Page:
No Matter Who Wins the Student Loan Fight, Students Will Lose
Congress is squabbling over student loan interest rates, but we really need to reform the system altogether.
In the past few days, both parties have turned the fate of college kids into a political football. With the 3.4 percent interest rate on student loans set to double July 1 if Congress doesn't temporarily extend relief, President Obama and his adversaries have taken to arguing about how we might pay for the difference. House Republicans have suggested scooping out billions from the fund for the Affordable Care Act's preventive care measures; Obama swears he'll veto such a plan. If this is anything like the push-and-pull battles Congress has waged during the past three years, there's a chance those students will be even more crushed by debt than they already are.
But even if Congress does come to their senses and pass the relief extension without chipping away at other essential funds, keeping interest rates low will be a short-sighted solution to a huge, long-term problem. If Obama or the Republicans really cared about students' financial and educational futures, they'd support the Student Loan Forgiveness Act. Since 1998, virtually all federally subsidized student loans have been ineligible for settlement through bankruptcy. And in the past few years, private, unsubsidized student loans have begun to move the same direction. This can result in skyrocketing interest rates and penalties, garnished wages, seized tax refunds, and loss of Social Security benefits—a crippling fate for someone at the advent of their career. The Student Loan Forgiveness Act would allow anyone with huge student loan burdens compared to their income to pursue bankruptcy. Nearly 700,000 people have signed a MoveOn.org petition, started by lawyer and student-loan debtor Robert Applebaum, supporting the proposed legislation—yet Congress isn't even considering the idea.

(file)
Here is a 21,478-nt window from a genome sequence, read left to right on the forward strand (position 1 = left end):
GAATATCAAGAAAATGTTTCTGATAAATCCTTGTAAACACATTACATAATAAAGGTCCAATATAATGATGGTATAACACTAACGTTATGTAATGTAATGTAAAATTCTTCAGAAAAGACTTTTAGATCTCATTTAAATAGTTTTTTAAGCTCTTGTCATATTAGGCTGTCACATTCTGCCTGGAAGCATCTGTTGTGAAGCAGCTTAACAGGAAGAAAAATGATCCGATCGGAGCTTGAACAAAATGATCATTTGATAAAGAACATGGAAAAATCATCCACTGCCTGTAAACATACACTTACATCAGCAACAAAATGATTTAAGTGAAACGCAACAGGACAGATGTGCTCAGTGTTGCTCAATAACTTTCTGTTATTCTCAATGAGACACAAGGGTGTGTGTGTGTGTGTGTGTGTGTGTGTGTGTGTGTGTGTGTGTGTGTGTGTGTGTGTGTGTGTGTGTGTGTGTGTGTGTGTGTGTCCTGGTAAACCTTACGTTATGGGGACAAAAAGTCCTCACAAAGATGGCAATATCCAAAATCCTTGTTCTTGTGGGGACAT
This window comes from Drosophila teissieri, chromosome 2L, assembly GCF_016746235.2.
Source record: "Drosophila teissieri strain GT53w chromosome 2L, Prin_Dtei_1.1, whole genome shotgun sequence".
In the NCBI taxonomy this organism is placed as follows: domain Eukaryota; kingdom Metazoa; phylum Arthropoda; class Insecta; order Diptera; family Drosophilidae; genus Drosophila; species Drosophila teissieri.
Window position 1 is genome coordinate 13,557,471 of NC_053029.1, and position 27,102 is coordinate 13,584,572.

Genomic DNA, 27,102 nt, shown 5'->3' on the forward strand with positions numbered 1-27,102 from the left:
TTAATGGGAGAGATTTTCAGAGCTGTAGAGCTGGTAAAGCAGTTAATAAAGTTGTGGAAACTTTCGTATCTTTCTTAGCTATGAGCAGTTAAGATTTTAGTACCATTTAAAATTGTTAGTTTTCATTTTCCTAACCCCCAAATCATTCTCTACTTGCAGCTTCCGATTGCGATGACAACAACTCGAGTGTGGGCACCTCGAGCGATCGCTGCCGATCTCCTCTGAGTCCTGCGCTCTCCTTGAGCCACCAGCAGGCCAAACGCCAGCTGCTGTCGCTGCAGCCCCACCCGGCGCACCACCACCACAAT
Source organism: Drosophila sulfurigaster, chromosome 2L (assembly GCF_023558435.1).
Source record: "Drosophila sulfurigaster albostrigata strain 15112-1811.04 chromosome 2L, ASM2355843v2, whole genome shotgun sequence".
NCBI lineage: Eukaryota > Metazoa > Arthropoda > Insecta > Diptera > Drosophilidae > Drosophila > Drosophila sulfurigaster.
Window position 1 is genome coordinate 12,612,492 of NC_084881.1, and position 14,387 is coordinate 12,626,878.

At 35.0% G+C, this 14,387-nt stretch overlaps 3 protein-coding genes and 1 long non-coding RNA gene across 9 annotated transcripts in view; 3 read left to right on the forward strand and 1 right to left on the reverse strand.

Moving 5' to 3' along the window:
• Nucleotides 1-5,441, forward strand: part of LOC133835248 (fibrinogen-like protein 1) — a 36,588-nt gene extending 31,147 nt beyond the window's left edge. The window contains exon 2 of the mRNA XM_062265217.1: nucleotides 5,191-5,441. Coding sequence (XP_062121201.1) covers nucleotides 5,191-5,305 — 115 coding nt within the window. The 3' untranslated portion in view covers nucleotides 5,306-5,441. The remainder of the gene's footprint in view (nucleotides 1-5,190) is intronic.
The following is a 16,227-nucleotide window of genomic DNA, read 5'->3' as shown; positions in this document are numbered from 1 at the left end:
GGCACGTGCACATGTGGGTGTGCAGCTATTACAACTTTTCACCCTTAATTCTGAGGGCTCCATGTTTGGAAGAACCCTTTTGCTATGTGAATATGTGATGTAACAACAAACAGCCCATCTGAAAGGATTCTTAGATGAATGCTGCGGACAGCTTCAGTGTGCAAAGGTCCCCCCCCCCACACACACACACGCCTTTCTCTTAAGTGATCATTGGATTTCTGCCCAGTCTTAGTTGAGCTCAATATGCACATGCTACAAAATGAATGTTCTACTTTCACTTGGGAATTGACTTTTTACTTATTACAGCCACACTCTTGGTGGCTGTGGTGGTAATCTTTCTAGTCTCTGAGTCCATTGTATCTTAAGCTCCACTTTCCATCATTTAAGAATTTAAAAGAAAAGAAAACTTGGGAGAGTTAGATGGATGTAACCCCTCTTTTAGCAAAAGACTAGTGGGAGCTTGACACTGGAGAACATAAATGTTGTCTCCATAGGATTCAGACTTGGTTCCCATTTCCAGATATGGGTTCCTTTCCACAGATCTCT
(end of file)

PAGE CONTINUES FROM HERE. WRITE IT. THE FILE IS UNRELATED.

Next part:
Or if the government truly cared, it'd do away with—or at least dramatically reform—the student loan premise itself. The average student now graduates with $25,000 in debt; the total amount of $1 trillion is more than the nation's credit-card debt. If both sides would drop the counterproductive deficit hawkishness and pour money into public universities and promising students, maintaining low interest rates on student loans would be a moot point. Back in the '60s (and in the '40s, with the G.I. Bill), the United States invested enormous amounts of money in higher education, which resulted in millions of people being able to afford college. Back then, student loan debt was unheard of. City and state colleges were free or had nominal fees. Private colleges were always expensive, but at least there were some realistic, merit- and need-based options for diligent working-class students.
Next to these solutions, the present squabble seems downright absurd. We need to start seriously considering proposals like the one by University of California students, who proposed a detailed plan to make UCs affordable again, instead of nitpicking over a few percentage points on interest rates. Unfortunately, as the election approaches, Congress seems less willing than ever to set aside their differences to actually help people they're using as pawns.